A number of media companies are scrambling to refinance their considerable debt before it matures in order to avoid default.
The media industry is especially sensitive to economic cycles since it is heavily dependent on advertising. So, with most pundits predicting a worsening economy over the next few quarters, industry companies are taking a variety of actions to reduce costs and gain flexibility to weather the crisis.
Media General, for example, reportedly is seeking to change the terms of its debt, which in the third quarter was cut to $750 million from $830 million at the end of the second quarter and $898 million at the beginning of the year. The hope is to change the covenants in exchange for higher interest payments, according to an Associated Press report.
“When you look at our most likely multiyear forecast scenario, it has us good relative to covenants, but too close for comfort,” Media General CFO John Schauss said during a conference call, AP reported. “And that’s why we are talking to our banks actively right now.”
The media giant also announced it sold the fourth of five TV stations it had planned to unload. When all five sales are completed, Media General said, it expects to realize total proceeds of $100 million to $105 million, which will be used to reduce debt by $60 million to $65 million after taxes.
Last month The McClatchy Co. agreed to amend its $1.175 billion bank credit facility. Under the arrangement, the media company agreed to put up more collateral and pay higher interest rates in exchange for greater flexibility in the allowable leverage and interest coverage ratios, the agreement’s two primary financial covenants.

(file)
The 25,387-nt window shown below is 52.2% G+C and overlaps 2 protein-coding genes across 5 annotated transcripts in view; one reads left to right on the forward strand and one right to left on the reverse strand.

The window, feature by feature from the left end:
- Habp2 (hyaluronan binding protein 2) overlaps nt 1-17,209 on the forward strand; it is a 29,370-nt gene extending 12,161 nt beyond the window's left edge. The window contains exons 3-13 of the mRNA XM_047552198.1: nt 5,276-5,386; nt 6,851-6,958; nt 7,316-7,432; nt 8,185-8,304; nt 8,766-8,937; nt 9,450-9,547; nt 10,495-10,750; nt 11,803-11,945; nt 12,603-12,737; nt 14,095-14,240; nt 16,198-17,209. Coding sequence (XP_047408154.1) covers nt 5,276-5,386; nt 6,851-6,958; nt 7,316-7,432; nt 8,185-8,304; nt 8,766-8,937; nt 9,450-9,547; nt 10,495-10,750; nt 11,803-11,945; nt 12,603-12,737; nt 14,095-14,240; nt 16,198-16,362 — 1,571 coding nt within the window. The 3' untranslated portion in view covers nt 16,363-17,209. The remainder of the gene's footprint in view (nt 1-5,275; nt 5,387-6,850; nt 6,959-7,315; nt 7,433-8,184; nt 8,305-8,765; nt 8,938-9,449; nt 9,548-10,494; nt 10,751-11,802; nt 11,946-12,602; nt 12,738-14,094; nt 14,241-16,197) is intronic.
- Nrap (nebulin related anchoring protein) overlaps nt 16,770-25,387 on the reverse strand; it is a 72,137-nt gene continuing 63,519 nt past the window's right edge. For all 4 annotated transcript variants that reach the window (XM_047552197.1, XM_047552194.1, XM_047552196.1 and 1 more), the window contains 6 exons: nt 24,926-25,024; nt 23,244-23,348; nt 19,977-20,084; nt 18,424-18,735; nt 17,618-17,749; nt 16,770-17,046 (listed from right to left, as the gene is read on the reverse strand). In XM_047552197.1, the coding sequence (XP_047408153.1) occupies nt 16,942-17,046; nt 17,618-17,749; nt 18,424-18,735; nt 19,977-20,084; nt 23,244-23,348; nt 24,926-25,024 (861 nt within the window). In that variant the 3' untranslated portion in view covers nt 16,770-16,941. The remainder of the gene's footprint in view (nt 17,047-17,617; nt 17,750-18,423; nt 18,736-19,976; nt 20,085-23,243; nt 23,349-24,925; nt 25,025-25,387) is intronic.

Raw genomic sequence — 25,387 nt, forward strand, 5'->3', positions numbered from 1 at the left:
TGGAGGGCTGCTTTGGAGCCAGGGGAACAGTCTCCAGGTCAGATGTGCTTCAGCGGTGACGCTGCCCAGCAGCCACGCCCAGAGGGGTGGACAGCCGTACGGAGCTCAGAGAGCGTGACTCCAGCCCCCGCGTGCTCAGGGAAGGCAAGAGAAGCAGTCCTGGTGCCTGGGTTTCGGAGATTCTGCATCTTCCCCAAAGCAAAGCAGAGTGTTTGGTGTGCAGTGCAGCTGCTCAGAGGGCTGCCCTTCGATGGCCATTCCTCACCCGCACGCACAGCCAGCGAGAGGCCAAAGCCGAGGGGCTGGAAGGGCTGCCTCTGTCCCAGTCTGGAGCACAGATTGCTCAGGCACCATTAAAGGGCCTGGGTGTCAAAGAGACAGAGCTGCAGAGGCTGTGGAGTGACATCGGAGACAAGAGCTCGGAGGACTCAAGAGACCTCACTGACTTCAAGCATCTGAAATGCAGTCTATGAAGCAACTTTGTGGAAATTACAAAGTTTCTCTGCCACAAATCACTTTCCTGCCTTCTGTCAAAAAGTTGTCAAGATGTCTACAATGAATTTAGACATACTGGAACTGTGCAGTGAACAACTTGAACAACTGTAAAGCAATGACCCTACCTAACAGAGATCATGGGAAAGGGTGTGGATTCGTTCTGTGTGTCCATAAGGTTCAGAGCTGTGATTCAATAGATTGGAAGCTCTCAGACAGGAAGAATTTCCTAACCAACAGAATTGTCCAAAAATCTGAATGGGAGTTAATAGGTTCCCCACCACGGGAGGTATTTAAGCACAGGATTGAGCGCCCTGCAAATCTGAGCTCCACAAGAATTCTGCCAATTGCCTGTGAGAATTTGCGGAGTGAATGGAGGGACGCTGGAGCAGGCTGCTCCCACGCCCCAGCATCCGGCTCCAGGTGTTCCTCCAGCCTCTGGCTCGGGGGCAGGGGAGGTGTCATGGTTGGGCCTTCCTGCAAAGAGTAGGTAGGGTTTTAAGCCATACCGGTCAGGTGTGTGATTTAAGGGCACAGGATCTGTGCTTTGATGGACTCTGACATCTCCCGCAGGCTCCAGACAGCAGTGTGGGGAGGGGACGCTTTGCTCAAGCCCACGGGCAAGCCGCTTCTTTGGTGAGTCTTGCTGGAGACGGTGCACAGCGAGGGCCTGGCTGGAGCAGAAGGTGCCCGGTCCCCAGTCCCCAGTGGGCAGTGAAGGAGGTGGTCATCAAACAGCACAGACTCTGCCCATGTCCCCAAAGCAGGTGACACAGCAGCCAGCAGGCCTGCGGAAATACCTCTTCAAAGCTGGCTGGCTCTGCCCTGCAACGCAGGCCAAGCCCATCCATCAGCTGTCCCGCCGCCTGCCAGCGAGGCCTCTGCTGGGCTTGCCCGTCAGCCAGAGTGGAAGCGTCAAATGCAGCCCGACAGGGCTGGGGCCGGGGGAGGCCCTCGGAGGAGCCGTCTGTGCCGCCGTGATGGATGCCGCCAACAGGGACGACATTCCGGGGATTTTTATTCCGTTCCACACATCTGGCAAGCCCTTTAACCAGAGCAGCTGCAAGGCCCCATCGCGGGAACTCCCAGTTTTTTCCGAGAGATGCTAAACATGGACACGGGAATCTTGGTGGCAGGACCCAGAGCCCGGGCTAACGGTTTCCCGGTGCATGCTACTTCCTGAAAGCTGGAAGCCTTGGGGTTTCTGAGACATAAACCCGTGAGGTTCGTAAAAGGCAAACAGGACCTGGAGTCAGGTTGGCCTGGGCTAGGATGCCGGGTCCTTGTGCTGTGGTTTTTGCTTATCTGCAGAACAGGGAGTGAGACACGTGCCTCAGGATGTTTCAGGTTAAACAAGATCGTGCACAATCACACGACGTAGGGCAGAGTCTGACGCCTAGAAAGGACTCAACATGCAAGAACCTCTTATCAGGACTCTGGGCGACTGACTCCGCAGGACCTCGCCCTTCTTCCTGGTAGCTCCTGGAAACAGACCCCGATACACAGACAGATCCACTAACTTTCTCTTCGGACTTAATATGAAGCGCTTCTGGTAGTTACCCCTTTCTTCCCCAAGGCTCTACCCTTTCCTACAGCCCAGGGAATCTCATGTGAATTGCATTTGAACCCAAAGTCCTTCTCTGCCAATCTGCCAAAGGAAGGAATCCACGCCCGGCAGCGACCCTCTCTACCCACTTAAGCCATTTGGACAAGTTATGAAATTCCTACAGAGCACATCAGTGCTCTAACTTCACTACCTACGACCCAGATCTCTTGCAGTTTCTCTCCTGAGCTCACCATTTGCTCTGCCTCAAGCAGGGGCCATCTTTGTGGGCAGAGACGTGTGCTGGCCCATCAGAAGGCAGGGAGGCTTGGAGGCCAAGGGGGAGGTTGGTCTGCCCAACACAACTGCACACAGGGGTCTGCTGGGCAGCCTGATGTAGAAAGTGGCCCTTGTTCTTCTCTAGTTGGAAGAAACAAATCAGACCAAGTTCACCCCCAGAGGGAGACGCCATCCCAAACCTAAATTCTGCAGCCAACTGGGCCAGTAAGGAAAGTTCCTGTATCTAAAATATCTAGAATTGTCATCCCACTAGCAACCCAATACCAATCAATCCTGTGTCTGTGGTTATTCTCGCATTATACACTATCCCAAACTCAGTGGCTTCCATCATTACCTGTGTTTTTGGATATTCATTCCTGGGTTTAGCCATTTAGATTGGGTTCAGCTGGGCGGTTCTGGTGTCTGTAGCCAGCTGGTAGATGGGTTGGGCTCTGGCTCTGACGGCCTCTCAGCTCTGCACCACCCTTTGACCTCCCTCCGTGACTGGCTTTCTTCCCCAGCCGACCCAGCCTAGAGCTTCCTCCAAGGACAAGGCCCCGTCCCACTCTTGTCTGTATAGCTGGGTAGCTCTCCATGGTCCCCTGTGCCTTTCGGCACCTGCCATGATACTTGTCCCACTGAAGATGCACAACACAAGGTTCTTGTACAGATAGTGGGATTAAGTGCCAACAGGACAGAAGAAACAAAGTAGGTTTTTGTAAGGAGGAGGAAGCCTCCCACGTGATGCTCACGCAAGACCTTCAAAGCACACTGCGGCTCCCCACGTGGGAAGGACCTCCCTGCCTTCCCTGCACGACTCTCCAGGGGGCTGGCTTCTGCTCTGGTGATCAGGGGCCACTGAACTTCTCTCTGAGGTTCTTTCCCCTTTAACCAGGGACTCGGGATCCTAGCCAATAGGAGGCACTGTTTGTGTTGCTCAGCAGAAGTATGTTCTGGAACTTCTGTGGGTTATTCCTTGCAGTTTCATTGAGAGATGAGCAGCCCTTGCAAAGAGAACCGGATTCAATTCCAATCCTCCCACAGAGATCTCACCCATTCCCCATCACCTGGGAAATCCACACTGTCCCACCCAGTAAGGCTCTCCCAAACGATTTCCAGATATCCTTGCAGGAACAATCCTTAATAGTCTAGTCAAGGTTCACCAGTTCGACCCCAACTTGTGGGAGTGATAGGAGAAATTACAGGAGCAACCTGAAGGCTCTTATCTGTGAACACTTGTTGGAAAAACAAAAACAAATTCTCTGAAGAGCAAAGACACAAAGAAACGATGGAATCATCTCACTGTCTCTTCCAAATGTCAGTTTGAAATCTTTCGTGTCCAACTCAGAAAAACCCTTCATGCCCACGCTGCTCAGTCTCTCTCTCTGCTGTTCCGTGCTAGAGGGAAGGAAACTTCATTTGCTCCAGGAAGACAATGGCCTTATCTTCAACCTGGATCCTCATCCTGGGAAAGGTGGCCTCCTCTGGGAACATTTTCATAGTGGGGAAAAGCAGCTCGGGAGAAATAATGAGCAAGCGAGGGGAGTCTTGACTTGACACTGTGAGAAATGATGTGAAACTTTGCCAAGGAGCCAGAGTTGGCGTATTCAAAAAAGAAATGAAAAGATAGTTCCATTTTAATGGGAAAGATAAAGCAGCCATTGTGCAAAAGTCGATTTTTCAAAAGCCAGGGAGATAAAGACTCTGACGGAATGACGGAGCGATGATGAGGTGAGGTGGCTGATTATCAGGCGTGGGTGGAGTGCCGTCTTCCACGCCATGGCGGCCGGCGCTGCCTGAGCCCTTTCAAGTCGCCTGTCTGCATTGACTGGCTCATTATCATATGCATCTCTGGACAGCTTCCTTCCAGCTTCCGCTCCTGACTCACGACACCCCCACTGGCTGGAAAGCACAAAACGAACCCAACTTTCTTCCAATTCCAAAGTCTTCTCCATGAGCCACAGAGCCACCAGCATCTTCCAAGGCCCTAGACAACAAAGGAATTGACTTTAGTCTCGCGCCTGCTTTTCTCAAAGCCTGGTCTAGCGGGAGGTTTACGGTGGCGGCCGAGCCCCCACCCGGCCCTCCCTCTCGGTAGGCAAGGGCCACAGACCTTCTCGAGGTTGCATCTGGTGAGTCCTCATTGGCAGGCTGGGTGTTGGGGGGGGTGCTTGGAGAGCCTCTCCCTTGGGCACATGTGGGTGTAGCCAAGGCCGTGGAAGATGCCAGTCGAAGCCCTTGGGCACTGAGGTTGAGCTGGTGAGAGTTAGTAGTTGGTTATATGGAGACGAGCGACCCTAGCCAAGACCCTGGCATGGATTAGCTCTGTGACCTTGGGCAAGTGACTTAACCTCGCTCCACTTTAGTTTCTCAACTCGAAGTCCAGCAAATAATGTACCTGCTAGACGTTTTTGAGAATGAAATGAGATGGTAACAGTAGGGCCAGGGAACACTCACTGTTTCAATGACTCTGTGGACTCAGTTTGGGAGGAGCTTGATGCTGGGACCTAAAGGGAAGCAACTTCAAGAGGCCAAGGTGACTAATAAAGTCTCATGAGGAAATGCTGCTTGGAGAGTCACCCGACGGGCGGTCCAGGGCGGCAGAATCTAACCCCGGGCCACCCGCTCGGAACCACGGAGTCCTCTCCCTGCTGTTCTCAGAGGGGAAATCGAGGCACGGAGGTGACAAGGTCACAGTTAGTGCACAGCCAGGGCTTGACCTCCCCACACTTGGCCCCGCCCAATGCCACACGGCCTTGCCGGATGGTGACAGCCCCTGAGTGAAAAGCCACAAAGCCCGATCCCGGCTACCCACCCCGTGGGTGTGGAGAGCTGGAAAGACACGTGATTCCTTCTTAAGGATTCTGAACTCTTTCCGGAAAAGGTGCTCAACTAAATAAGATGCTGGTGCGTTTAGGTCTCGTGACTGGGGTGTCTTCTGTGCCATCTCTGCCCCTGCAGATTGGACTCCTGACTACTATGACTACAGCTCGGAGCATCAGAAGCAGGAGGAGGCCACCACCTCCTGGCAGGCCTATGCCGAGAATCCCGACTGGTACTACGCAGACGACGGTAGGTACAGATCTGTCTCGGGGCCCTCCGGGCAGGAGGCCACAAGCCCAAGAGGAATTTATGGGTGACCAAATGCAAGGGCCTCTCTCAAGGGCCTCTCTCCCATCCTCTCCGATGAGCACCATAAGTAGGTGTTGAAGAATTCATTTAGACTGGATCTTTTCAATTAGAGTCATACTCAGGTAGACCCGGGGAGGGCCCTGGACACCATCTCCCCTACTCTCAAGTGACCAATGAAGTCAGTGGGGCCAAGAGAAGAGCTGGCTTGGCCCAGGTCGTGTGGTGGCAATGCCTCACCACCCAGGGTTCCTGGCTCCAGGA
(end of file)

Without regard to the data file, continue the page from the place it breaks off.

“We believe as we look to 2009 that the impact of the current environment on our cash flows necessitated taking the initiative to discuss the effect on our leverage with our banks and structuring an amendment,” said Pat Talamantes, McClatchy’s CFO. “The resulting amendment is a positive development for the company in that it allows us greater flexibility to work through these difficult economic times.”
Bloomberg reported that Westwood One Inc., the largest producer and distributor of informational programming to radio stations, is talking with banks and bondholders about refinancing or extending the maturities of $85 million in debt due next year. “We’re talking first to banks about getting some room to move there, maybe some extension or a total refinancing,” CEO Thomas Beusse told the wire service. “We’d like to remove the entire ’09 overhang.”
Last week privately held Morris Publishing Group work out a deal for its lenders to relax certain financial tests in exchange for higher interest rates, among other terms.
Also last week, Freedom Communications said it notified the administrative agent for its senior credit facility that it believes it may not be in compliance with formula-based financial covenants for the fiscal quarter ended September 30, 2008, which requires the maintenance of certain specified ratios. The company said it is in discussions with its lenders to address the situation.
“The company has and generates sufficient cash to meet its working capital requirements,” Freedom said. “In addition, in response to the uncertainty in the financial markets several weeks ago, Freedom Communications determined it was prudent to draw down on the balance of its revolver line of credit.”
Meanwhile, Sirius XM Radio said in a regulatory filing that it may issue shares of common stock to repay $1.05 billion in debt that matures in 2009.